Daylilies forum: Observations of Dormancy

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Name: Maurice
Grey County, Ontario (Zone 4b)
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admmad
Nov 2, 2019 12:47 PM CST
@bobjax
Heard Tet RFK produces resistant kids, so was going to get it, but it is a dormant which only lasts a short time here. So, like other "northern" plants I have grown down here, I would grow it in the shade and on the north side. Just wanted the pollen for 2-3 years.


Could you please name the other "northern" daylilies you have grown that only lasted a short time and provide a general idea of where you are? Growing a daylily that has not been hybridized in high temperature locations in the shade and on the north side is a good strategy. Do you use shade cloth? Do you mulch the soil deeply?

Maurice
Name: Bob
Northeast Florida (Zone 9a)
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bobjax
Nov 2, 2019 5:10 PM CST
admmad said:@bobjax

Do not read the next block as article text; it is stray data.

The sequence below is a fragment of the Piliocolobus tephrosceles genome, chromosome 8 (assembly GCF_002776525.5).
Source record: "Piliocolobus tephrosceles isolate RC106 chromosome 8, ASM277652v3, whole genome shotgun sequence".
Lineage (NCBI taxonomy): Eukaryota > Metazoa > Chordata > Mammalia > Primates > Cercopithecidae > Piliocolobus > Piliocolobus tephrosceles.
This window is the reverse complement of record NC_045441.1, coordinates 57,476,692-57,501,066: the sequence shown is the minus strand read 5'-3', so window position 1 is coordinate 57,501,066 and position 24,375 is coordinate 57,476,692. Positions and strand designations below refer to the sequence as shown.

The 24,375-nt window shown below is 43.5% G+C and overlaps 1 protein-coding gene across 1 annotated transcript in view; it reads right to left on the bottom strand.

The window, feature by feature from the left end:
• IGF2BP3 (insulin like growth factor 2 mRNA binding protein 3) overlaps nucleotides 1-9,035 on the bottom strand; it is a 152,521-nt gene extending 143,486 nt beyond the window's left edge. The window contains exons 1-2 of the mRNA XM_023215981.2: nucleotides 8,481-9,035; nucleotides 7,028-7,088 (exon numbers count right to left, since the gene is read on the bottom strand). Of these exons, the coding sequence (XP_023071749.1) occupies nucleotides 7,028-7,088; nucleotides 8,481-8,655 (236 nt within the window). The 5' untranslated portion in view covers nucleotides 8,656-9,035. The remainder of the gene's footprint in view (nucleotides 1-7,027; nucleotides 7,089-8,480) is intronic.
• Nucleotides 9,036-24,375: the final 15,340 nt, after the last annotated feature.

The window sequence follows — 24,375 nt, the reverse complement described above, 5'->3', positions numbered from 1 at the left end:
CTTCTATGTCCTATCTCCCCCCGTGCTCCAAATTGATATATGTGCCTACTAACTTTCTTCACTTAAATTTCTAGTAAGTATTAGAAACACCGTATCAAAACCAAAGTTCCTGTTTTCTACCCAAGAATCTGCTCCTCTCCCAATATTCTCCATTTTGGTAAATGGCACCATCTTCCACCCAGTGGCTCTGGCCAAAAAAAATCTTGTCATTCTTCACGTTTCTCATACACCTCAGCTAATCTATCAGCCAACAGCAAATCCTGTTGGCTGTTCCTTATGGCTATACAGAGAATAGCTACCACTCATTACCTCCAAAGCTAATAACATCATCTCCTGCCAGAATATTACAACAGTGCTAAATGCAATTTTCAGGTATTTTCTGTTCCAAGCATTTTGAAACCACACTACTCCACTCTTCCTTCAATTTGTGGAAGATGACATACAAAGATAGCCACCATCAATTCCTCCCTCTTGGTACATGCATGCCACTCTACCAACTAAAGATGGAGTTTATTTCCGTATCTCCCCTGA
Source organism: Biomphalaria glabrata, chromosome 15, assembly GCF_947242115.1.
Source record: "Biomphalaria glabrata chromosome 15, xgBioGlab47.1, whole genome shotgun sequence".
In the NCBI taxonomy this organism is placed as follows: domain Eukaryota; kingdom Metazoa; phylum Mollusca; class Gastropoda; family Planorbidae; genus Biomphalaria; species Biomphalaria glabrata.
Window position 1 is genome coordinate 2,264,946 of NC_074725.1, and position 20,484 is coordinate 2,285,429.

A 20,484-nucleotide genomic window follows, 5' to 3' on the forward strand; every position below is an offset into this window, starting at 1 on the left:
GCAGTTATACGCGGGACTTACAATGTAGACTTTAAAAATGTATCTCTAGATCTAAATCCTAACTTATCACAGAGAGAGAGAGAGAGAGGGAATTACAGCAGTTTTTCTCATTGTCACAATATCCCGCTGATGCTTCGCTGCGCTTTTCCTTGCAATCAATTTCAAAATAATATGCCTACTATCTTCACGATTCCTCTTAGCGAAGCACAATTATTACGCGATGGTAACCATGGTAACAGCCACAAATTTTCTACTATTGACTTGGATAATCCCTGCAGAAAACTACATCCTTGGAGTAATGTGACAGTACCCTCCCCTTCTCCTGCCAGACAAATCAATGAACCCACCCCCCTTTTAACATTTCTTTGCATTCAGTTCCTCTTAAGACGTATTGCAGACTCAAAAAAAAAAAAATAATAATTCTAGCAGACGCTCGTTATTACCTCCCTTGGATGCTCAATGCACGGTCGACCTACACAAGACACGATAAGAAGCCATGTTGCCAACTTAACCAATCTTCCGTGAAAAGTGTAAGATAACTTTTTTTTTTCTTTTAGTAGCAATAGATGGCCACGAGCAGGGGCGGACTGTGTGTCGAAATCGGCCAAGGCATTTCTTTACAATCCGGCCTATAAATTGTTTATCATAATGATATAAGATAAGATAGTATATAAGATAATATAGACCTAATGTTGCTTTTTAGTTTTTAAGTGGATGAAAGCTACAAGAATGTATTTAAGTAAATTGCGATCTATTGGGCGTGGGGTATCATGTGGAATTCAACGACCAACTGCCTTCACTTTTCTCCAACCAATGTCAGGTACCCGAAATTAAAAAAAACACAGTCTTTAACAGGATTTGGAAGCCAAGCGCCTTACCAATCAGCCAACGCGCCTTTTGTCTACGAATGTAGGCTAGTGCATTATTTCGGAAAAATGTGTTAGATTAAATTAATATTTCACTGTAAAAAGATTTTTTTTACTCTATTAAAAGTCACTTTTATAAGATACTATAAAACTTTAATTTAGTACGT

Could you please name the other "northern" daylilies you have grown that only lasted a short time and provide a general idea of where you are? Growing a daylily that has not been hybridized in high temperature locations in the shade and on the north side is a good strategy. Do you use shade cloth? Do you mulch the soil deeply?



No shade cloth. Scorching hot southern exposure in NE Florida.
I do own dormants but do not see them multiplying. They just get by. But I have not had them very long. Regarding the southern bred dormant: That has been my experiment this last year. EVERY cross I made this year has been with a dormant with a non-dormant, just to test this. A friend in zone 10 (Pakistan) said every dormant he created in his zone grows well for him.

But I have very limited space so I have chosen not to add dormants as a couple of people that I admire on this forum have also done. I don't even spray. That further limits my selections. But I want to limit this limitless daylily buying. Just this year I pulled several that don't live up to this heat or due to rust. Tired of wasting money, so I am learning how to narrow down which means no more dormants for me.
Which dormants don't last down here, I will defer to these posts which you were part of (and I read a few times, so I know your position).
The thread "Do you own any surviving southern dormants?" in Daylilies forum